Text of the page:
If there ever were a "Razzie Award" for worst stock market performance, the energy sector would win it hands down this year.

And if you had to choose an investment in this sector that looks hopeless, you wouldn't have to look too far: BP Prudhoe Bay Royalty Trust (BPT - Get Report)  is staring into an abyss of bad numbers and zero possibilities.

Down by 80% over the past year, its appalling performance, coupled with the lack of any chance of recovery, makes it toxic.

BP Prudhoe Bay Royalty Trust

There's no doubt about it, oil royalty trusts have been pummeled in the past 12 months by the decline in oil prices. In the past year, Sandridge Mississippian Trust (SDT) , Marine Petroleum U (MARPS - Get Report) , Mv Oil Trust (MVO) , Pacific Coast Oil Trust (ROYT - Get Report) , Mesa Royalty Trust (MTR - Get Report) , Hugoton Royalty Trust (HGT) and Chesapeake Granite Wash Trust (CHKR) have dropped between 47% and 73%.

BP Prudhoe Bay Royalty Trust's one-year losses are particularly bad, and indicate the loss of hope investors have about it.

First, it's important to understand what royalty trusts are. They're not stocks. They're investment trusts that buy the rights to royalties from a company and then distribute the royalty flows to investors. When oil prices are high and a trust is linked to a productive oil asset, a trust can be a great investment, because it receives royalties from an agreed-upon collection of energy assets and doesn't have the overhead or risks associated with a company. When oil prices are weak, it's a different matter.

BP Prudhoe Bay Royalty Trust's value is entirely based on the volume and price of oil produced in the future by BP's  (BP - Get Report)  Prudhoe Bay oil field located on Alaska's North Slope.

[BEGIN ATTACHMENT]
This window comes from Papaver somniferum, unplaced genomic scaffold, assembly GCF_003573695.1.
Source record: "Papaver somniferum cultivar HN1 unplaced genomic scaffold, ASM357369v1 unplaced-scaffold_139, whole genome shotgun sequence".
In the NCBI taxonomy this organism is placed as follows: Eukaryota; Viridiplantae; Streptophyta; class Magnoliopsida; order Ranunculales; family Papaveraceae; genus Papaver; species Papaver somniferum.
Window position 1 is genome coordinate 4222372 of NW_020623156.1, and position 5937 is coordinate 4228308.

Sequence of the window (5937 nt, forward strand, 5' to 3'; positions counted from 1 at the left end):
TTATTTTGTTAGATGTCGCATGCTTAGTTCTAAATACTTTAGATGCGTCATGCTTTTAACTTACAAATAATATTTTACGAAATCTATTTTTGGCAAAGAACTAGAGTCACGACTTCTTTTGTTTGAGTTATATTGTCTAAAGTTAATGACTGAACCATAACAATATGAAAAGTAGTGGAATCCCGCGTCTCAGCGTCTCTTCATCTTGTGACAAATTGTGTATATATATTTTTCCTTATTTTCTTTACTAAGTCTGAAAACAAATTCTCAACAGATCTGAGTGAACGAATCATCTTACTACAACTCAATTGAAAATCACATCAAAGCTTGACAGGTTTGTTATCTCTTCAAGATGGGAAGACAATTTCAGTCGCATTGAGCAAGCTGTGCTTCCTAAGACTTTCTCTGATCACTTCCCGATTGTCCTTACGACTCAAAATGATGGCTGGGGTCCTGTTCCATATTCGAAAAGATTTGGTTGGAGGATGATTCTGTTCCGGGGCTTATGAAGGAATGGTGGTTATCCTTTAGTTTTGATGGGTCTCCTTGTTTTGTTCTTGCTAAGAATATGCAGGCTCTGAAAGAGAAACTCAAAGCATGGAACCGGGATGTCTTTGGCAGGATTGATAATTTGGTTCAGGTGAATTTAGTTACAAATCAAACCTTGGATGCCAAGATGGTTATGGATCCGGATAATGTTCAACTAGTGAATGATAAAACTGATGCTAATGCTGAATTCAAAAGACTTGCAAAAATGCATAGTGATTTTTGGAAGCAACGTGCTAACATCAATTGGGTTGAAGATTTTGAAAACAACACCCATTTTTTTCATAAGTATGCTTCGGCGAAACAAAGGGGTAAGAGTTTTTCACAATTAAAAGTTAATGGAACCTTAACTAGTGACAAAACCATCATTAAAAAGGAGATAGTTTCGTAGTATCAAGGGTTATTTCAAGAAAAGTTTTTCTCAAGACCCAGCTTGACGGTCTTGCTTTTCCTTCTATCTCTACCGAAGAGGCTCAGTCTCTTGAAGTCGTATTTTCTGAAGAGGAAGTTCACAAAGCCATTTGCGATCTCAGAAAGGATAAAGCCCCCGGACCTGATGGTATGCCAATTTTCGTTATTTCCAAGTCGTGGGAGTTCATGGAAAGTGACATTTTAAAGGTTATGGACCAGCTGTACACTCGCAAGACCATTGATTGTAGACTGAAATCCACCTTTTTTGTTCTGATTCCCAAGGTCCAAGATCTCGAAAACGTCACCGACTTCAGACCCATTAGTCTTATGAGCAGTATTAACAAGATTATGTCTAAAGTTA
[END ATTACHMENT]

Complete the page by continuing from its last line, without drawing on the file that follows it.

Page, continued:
Here's the problem. In the past, the trust had estimated that would receive income until 2029. That forecast was based, however, on much higher oil prices. 

Bleak news emerged at the end of February, when the BP Prudhoe Bay Royalty Trust filed its 10-K with the Securities and Exchange Commission. The trust said that based on the average price of West Texas Intermediate crude oil in 2015 of $50.28 a barrel, royalty payments to the trust would continue through 2020 but be "zero" the next year.

That's right: The lifespan of the royalty payments just got shortened by eight years. Keep in mind, too, that current WTI crude oil prices are around $48.61, below that 2015 average.

After investors caught wind of the 10-K filing, the trust's value fell 23% in a single session. It has continued to lose value since then and is currently trading at about $13.74. You can expect shares to head even lower in coming months. Only one analyst covers the trust these days, but that analyst has a 12-month price target on it of $6, which is more than 50% less than current levels. 

Part of the reason for the trust's changed forecast appears to be a decision by BP. The oil company plans to reduce its active rigs in Prudhoe Bay to two from five, Alaska News Dispatch reported on March 7

This illustrates a risk of investing in a royalty trust. When oil prices fall, the company whose royalties the trust depends on can make production decisions that reduce the volume of oil that the trust will receive revenue on.

Terrible prospects in the energy patch have prompted bearish investors to seek new moneymaking opportunities. For the time being, it's best to stay away from oil royalty trusts such as BP Prudhoe Bay Royalty Trust.

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This article is commentary by an independent contributor. At the time of publication, the author held no positions in the stocks mentioned.